Let this be our house
Of myth and lore and legend–
Our trove of ancient story,
and cradle of our tender dreams.
Unitarian Universalists have a well deserved reputation for being braniacs, geeks and other epithets which basically mean “caught in our heads.” On the one hand, there’s nothing wrong with loving and exploring ideas, and we certainly do that. Our principles encourage curiosity and taking on the role of the seeker. Our tradition celebrates the freedom to find one’s own path and follow it even if it takes one in a direction that others are not taking, the path of “difference” as I discussed yesterday. So, reading and discussing important ideas can be an important part of our community and life together.
One doesn’t build a house (or any other structure for that matter) by standing around the construction site discussing ideas. While some discussion of the building process might be useful, finally, the builders have to pick up materials and tools and begin the construction of something that will last, that will sustain those who dwell there during changing weather and harmful storms.
This House of Peace that we are building is not built of ideas alone. The building of a House of Peace, a community that sustains us and retains us together as a people, is made of stories. The stories are always there, just waiting to be picked up, told and retold. The stories are most likely to rise up and construct themselves in our House of Peace building by asking simple questions. As important ideas are being bantered about, we can simply ask one another: when do you remember that idea first appealing to you? What were you going through in life when you began to see things this way? Who are your heroes when it comes to this important idea? Who have been your “teachers” when it comes to this idea? Is there an ancient story that exemplifies this idea for you?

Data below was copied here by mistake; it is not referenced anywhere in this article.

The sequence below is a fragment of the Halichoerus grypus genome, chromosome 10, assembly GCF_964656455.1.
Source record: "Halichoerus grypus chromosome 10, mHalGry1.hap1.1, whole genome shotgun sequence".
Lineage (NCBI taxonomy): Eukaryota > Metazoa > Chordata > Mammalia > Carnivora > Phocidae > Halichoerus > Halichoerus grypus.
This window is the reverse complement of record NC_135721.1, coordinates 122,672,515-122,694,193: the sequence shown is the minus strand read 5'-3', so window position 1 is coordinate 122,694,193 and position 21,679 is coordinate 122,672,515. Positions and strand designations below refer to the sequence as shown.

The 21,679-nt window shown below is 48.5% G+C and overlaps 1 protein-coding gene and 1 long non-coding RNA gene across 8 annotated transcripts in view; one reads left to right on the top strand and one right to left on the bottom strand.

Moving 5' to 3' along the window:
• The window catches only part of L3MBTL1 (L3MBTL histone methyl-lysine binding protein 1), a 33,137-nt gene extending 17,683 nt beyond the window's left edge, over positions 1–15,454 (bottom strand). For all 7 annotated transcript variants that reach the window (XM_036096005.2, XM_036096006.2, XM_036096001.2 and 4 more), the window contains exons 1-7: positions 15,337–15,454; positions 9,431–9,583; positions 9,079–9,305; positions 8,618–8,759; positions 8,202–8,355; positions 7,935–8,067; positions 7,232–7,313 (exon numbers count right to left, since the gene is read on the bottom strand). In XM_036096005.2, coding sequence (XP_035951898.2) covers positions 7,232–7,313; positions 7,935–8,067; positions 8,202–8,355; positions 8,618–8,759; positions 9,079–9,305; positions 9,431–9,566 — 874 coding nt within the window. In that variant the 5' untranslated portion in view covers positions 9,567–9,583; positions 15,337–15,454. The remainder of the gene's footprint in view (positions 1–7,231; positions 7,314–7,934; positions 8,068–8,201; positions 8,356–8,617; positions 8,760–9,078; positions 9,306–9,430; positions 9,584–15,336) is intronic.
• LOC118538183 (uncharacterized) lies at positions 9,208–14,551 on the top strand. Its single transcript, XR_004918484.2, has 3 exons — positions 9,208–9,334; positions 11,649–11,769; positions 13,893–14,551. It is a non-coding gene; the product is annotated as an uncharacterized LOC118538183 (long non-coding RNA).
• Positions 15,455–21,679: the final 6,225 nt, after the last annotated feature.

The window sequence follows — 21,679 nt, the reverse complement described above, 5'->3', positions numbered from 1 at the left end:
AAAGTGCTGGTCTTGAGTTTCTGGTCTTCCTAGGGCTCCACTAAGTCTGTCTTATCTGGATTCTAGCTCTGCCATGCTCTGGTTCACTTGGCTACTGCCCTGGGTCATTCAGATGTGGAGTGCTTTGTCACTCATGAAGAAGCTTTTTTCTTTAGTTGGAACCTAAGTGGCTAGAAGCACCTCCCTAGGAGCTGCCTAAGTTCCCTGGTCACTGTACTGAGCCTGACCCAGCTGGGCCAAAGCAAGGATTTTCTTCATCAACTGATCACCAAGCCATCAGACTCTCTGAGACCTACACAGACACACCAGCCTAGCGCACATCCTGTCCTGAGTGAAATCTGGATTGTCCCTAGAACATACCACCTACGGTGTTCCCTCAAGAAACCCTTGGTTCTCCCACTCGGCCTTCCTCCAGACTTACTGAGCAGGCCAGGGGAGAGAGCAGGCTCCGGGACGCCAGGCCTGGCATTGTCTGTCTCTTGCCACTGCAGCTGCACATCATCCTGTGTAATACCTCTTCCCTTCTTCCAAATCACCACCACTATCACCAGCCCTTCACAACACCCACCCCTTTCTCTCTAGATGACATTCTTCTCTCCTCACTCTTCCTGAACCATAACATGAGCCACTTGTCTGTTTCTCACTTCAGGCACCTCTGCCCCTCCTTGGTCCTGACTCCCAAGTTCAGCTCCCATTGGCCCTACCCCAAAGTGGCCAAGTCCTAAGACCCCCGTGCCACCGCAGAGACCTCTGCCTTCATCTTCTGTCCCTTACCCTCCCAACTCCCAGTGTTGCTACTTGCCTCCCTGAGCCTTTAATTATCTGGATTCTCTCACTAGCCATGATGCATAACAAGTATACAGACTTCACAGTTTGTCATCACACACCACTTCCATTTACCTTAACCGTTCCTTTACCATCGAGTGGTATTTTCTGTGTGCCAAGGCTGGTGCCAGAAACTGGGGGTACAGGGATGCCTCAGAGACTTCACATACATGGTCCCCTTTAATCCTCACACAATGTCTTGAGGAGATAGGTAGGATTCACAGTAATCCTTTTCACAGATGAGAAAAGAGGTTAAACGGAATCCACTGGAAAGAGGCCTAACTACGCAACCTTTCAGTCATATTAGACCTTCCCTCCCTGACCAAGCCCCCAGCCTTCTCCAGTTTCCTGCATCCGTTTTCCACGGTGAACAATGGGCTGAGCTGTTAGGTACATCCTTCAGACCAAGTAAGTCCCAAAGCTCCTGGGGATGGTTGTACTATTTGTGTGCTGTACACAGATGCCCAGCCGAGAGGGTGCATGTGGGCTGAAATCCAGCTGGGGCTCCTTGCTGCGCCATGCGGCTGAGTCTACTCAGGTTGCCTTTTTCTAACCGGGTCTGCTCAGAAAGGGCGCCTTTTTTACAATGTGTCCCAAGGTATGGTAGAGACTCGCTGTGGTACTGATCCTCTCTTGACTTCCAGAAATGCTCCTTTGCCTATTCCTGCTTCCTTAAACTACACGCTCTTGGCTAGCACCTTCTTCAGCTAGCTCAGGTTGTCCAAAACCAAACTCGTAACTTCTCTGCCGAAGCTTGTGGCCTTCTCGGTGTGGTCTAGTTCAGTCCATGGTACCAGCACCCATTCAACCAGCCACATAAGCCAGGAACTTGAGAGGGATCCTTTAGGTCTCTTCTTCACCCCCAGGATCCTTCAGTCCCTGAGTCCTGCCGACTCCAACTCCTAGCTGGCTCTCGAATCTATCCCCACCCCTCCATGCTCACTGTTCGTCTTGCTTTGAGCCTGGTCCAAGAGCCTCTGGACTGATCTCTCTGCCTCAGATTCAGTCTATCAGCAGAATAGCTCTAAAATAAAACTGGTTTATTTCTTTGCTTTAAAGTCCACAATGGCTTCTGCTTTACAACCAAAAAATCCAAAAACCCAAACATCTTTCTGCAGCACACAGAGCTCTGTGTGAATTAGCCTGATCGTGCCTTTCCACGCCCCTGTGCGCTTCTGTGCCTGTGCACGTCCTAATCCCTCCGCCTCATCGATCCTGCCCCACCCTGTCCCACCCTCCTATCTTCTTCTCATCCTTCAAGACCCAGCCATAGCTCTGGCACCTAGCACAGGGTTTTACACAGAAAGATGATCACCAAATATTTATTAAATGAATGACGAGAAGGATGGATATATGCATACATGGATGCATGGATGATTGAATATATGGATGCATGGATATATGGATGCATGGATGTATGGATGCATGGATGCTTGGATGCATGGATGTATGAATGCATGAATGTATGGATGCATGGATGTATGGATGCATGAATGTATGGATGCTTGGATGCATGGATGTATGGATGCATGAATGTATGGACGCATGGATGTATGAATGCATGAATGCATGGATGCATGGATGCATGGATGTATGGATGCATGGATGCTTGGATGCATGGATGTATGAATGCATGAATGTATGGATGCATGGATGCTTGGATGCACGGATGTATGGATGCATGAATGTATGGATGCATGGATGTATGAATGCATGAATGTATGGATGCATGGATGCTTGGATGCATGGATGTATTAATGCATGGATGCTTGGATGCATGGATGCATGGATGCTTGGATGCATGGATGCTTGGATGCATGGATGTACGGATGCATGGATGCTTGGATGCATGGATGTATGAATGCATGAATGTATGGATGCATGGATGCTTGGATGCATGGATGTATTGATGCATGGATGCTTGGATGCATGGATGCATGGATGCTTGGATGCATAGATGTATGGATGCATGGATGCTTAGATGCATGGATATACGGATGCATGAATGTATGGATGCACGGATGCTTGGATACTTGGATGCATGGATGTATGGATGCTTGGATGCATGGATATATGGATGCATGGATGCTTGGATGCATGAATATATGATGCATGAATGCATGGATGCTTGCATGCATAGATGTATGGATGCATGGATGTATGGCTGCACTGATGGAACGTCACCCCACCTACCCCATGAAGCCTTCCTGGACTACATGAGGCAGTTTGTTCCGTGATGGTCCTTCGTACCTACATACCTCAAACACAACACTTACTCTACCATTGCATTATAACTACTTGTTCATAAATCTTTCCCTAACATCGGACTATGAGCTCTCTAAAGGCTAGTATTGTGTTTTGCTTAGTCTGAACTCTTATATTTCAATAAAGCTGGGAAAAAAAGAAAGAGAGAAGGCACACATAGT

Each question invites a story. Personal story. Historical story. Relational story. Sacred story. Legendary story. Ethnic story. Mythological story.
If we allow ourselves to operate only in the realm of ideas, we remain caught in our heads and in abstraction. It’s so easy and often so tragic the way we reduce each other to the ideas we have heard coming from each other and turn each other into abstractions as well. When, however, we call forth each other’s stories, we move out of our heads into our hearts, into our hands, into our feelings, into our memories. Abstractions become paintings, scenery, real people. Stories turn us into fonts of vision and prophecy, drawing on the building materials of the past while we craft this House of Peace for the future.
Watch for the next opportunity–when someone is talking ideas. Find the moment to ask about the story underneath the idea, and let’s start building this House of Peace.